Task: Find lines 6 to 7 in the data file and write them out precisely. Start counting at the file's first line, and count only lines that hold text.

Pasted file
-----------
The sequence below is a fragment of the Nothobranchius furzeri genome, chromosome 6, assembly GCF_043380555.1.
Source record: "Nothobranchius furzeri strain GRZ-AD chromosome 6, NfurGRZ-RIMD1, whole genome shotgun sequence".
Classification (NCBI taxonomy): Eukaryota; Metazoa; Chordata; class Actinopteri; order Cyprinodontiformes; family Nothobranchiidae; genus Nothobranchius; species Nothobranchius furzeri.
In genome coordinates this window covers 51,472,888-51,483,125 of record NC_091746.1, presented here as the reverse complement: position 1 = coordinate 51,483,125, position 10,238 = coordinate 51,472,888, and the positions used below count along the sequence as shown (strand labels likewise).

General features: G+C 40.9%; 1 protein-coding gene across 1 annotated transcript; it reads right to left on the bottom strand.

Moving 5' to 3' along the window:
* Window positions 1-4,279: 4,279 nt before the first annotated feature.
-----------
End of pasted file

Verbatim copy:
Moving 5' to 3' along the window:
* Window positions 1-4,279: 4,279 nt before the first annotated feature.